In the ongoing effort to determine what constitutes appropriate remedies under ERISA, the Sixth Circuit U.S. Court of Appeals has gone farther than any court before it. Earlier this month the court affirmed a judgment directing a disability insurer to pay not only benefits due, but also an additional amount representing the profits it allegedly made on the benefits.
The case at issue is Rochow v. Life Ins. Co. of N. America. Rochow was an executive who fell seriously ill and applied for long-term disability benefits, which were denied. He appealed internally and then sued. Both a lower and appeals court found that the insurers denial was arbitrary and capricious.
Unfortunately, Rochow died in 2008, but his estate sued for attorneys fees and argued that the insurer unjustly enriched itself with the money it should have paid to Rochow. His estate sought disgorgement of profits in addition to benefits, and the court awarded $3.78 million that consisted of $910,629 in denied benefits and $2.8 million more in earnings based Life Insurance Company of North Americas rate of return on equity, which ranges between 11% and 39% per year.
The court ruled that ERISA permitted a participant to recover both the benefits payable under the plan (502(a)(1)) plus additional equitable relief (502(a)(3)). The court majority acknowledged that this position conflicts with the Supreme Courts ruling in Varity Corp. v. Howe, 516 U.S. 489 (1996), which generally holds that equitable relief ordinarily would not be available to a participant seeking plan benefits. But the majority said that there could be exceptions, such as when a participant seeks benefits that allegedly were wrongfully denied under the plan or requests equitable relief for misrepresentations about how long he would be covered under a different plan provision.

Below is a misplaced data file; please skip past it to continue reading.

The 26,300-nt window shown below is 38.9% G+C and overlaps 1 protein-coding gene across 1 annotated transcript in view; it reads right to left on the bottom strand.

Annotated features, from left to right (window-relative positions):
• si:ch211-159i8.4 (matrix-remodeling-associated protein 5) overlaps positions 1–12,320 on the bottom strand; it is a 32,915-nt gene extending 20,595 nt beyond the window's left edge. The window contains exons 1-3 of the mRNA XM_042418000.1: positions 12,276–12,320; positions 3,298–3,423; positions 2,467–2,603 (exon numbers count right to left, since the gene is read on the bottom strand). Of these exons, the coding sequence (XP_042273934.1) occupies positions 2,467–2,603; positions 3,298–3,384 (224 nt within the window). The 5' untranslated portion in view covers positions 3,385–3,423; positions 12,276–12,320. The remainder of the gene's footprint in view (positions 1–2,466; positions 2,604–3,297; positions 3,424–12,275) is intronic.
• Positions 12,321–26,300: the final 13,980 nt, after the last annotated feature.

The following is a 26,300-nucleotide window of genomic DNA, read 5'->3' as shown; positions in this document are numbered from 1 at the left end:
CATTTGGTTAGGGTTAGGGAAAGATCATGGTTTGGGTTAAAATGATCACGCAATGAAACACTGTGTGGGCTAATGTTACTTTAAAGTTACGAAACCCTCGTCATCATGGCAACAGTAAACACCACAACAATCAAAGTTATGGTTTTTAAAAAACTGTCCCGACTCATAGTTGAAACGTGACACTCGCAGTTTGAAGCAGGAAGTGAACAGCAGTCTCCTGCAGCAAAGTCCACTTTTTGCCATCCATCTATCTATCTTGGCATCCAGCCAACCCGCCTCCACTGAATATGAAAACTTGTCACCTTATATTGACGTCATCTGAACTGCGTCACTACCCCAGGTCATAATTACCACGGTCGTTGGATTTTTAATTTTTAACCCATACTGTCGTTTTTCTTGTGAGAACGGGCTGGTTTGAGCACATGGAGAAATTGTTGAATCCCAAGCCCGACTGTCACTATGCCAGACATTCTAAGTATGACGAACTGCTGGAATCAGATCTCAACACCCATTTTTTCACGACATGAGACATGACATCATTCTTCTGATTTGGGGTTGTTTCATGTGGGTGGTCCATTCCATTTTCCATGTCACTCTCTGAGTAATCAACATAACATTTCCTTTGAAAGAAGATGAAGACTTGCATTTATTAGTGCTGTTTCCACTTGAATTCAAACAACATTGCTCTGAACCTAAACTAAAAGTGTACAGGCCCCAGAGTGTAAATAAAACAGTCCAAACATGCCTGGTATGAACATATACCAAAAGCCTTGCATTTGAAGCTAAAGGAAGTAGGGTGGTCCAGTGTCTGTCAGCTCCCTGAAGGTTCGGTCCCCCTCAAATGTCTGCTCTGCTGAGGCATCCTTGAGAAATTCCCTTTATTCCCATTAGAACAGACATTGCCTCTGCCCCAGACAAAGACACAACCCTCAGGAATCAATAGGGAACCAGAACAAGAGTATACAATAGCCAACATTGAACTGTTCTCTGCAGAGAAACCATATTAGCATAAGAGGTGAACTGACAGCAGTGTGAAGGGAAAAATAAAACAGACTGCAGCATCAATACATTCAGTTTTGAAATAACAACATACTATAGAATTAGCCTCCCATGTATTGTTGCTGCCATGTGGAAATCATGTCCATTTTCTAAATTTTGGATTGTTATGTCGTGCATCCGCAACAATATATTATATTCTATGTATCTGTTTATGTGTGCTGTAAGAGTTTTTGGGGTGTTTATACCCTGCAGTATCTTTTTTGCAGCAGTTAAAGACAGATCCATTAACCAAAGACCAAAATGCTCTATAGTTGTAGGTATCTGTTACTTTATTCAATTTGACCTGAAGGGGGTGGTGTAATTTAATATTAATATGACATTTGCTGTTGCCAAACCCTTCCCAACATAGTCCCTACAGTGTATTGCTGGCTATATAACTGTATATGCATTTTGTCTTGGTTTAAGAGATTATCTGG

Thus, the majority concluded that their remedy was a logical extension of the remedies available under ERISA and prior case law. According to the majority, merely awarding benefits was not adequate relief, so more relief was required. There was a dissent, which pointed out that there is a need for a distinct injury to the plaintiff, but the majority ignored this position. The dissent was also concerned with the potential a ruling like this might allow plaintiffs to expand every abuse-of-discretion claim into a claim for returns on investments or profits which could create serious problems for plans that are self-insured.
This is probably not the last we will hear about this case. But it should serve as a wake-up call about the possibility that an abuse of discretion by a plan administrator can lead to much more serious consequences than simply having to pay benefits if they are wrong.
Keith R. McMurdy is a partner with Fox Rothshild focusing on labor and employment issues; he can be reached at email@example.com or 212-878-7919.
The information in this Legal Alert is for educational purposes only and should not be taken as specific legal advice.
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